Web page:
CHICAGO, Feb. 22, 2011 /PRNewswire/ — An Illinois high school
hockey coach is taking the pro-active approach to concussion
awareness and detection.
Tim Johannes, who coaches at Stevenson High School, invented the
Shockwave System, designed
for anyone wearing helmets with the risk of sustaining a
concussion, including athletes, firefighters and military
The Shockwave System is a
three-step system, starting with baseline testing to assess the
person’s balance in a non-concussed state. This data is
recorded onto the form that comes with the Shockwave System.
Step two is placing the Shockwave device, which is about the
size of a postage stamp, onto the helmet. This device is
calibrated to change colors (from white to red) when an impact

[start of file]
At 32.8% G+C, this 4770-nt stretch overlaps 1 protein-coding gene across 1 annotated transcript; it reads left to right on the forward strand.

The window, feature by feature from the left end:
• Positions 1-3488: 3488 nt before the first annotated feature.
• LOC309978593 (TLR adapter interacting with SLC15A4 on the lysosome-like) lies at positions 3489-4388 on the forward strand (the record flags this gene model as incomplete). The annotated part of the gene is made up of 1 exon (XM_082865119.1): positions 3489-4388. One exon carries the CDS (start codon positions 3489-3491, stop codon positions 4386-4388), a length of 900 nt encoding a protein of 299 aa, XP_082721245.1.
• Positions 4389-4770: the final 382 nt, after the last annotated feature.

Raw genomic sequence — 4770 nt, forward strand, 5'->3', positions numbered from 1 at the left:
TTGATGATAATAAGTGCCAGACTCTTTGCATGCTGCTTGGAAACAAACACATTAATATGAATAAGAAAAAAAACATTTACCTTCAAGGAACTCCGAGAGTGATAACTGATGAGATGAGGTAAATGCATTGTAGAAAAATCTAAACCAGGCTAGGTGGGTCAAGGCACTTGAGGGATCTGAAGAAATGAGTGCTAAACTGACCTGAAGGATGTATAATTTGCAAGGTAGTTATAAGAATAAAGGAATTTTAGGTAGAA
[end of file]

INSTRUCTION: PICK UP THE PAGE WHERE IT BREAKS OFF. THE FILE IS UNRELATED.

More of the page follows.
exceeding its rated G-force has been sustained. The third
step is learning about concussions and what symptoms to look
The Shockwave System measures the G-force that the helmet
receives from contact. G-force is the measure of the forces
applied to the brain during acceleration or deceleration injuries.
The device is calibrated for the age-group that will be wearing the
helmet and what medical studies have shown as to how much G-force
they can sustain.
“If not diagnosed properly, concussions can leave a person
severely injured for the rest of their life,” Johannes said.
“The Shockwave System will not prevent the first impact
concussion. But, if triggered, the Shockwave System can
prevent the second impact syndrome that can happen when someone who
is suffering a concussion is hit a second time.”
The Stevenson High School hockey team was the first organization
to use the Shockwave System ($21.95), and now numerous teams and
leagues – in multiple sports and at multiple levels –
are using it.
The Shockwave System, manufactured in the U.S., elim